In October 2016, Heather contacted RCNLaw. She was connected with lawyer Cenric Clement-Evans. “My employers were denying liability,” Heather says. “You feel you’re fighting a huge thing.”
It took a stressful four years to finally get Heather’s employers to court. As the court date approached, Heather felt anxious, yet she faced the judge and defence in person rather than by video link, despite shielding from COVID-19.
Finally, the judge ruled in her favour – her health issues were related to her workplace and her employer had failed in its duty of care. “It was a huge relief. I was so grateful for everything that the RCN and RCNLaw had done and the colleagues who supported me in court,” Heather says.
Heather has received money for lost earnings and future care, but stresses that nothing can make up for the physical and psychological repercussions she’s faced. She hopes the result will empower nursing staff to report concerns and encourage employers to act on these.
“Heather did everything right in terms of highlighting her concerns,” says Cenric. Ideally, this should prompt employers to take action: “Prevention is better than cure. If someone reaches the point of instructing a lawyer, the system has failed. No-one who has an injury would say they want the money – everyone would rather this had never happened.”
Heather says: “I can no longer do the job I love. My life will not be the same. But at least I can get on with it now.”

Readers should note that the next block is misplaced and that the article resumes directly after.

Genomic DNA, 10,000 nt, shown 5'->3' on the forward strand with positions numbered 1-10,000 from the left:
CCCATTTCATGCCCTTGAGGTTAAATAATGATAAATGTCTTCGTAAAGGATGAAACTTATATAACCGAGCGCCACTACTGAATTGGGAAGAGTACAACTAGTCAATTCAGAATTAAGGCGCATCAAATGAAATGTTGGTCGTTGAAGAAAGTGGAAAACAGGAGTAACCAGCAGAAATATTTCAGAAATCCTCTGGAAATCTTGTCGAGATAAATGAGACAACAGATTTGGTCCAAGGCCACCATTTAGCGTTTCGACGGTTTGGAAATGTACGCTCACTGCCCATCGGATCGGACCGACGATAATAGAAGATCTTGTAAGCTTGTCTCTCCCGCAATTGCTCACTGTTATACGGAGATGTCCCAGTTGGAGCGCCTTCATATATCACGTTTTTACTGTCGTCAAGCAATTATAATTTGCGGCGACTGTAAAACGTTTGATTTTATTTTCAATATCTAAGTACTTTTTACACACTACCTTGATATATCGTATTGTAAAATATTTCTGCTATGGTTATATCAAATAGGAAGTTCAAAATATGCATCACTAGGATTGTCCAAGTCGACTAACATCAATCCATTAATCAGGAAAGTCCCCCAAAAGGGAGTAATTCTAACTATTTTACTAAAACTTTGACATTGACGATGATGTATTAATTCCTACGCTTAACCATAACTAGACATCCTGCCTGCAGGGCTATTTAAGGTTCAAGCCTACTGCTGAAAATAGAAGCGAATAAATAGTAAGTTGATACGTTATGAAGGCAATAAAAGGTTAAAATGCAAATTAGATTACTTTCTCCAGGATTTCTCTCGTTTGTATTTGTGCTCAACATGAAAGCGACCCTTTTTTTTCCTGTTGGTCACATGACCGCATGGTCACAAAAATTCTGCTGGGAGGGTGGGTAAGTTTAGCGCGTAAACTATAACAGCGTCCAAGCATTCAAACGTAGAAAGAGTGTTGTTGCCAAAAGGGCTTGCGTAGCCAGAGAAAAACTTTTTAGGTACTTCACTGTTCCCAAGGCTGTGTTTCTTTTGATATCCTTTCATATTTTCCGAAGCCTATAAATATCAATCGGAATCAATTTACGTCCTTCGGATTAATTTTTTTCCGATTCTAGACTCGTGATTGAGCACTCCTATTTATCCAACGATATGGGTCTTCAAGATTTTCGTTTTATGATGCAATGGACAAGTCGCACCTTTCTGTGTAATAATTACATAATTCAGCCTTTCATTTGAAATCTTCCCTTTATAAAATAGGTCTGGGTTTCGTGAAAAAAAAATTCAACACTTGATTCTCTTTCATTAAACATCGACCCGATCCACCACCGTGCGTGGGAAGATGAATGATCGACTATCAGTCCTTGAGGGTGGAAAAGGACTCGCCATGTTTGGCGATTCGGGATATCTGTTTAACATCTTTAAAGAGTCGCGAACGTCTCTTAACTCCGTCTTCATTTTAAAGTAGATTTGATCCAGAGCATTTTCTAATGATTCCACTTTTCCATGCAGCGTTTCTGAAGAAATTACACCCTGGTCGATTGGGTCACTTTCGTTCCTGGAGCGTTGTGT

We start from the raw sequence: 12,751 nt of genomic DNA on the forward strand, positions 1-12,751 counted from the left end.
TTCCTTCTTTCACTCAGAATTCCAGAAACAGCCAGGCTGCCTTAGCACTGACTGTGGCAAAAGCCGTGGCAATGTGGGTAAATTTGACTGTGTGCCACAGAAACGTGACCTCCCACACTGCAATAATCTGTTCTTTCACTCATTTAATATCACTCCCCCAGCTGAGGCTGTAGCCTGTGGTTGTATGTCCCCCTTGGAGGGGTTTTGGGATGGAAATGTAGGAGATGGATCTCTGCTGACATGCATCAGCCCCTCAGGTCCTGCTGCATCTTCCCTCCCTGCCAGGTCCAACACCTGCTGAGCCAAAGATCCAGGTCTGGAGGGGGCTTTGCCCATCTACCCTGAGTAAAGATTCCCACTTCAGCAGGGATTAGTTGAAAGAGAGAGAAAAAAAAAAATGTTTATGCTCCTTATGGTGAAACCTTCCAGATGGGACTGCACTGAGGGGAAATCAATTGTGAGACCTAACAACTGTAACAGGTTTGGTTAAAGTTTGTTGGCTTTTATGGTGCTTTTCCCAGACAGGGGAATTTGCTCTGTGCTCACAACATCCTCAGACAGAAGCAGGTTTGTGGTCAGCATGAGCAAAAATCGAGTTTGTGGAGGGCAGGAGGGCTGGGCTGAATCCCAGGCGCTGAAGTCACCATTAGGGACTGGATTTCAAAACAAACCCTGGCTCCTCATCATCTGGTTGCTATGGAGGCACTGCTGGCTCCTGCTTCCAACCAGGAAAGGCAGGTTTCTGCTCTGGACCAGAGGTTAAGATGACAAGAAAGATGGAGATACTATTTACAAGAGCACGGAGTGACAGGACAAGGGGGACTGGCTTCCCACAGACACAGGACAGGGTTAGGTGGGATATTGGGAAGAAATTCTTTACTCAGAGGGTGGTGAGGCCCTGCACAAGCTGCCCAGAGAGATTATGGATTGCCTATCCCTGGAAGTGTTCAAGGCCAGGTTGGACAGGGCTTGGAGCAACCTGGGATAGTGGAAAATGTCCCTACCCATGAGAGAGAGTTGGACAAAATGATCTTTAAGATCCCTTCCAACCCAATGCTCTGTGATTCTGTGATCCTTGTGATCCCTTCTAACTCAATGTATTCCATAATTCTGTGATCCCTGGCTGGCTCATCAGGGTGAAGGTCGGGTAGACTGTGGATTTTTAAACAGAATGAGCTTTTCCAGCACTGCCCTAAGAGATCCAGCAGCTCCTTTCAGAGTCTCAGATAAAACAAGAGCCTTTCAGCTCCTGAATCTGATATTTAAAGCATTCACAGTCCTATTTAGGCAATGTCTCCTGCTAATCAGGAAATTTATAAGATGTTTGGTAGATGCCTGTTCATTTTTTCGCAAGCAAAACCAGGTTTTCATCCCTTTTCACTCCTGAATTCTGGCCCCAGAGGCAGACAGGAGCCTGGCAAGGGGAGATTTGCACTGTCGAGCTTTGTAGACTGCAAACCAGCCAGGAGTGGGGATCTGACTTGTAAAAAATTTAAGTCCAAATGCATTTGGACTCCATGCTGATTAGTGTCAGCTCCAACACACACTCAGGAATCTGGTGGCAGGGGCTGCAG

What can you do if you believe your working environment could cause injury or illness?
1. File a report
Complete incident report forms. Send concerns in writing to your manager.
2. Escalate concerns
If you feel your reports are not being taken seriously, escalate your concerns via your organisation’s official route.
3. Seek treatment
Keep a diary of symptoms. Arrange an appointment with occupational health or your GP to discuss.
4. Document everything
Save correspondence. Take photos of things that are causing concern. Keep a diary of relevant events. Heather says: “Document everything. Make sure you have copies – not just on your work computer.”
5. Speak to colleagues
If more than one person is affected, write a joint letter to management. Cenric says: “Lots of people making complaints about the same thing adds strength to your case.”
6. Contact the RCN
At every stage, you can contact your RCN health and safety rep or call the RCN advice line for support on 0345 772 6100.
Free legal support
RCN members are eligible for legal advice and representation for injuries and illness sustained due to the fault of someone else, whether work-related or not. The service is free to members regardless of whether the claim is successful and members receive 100% of their compensation.
It’s important to take action promptly, Cenric says: “Court proceedings have to be started within three years of the injury or knowledge that you might have been injured. It’s also important to gather evidence as close to the time of injury as possible, and there is a lot of work involved in building each case, so contact the RCN sooner rather than later.”
Find out more here or call 0330 818 2390 to discover whether we could help you.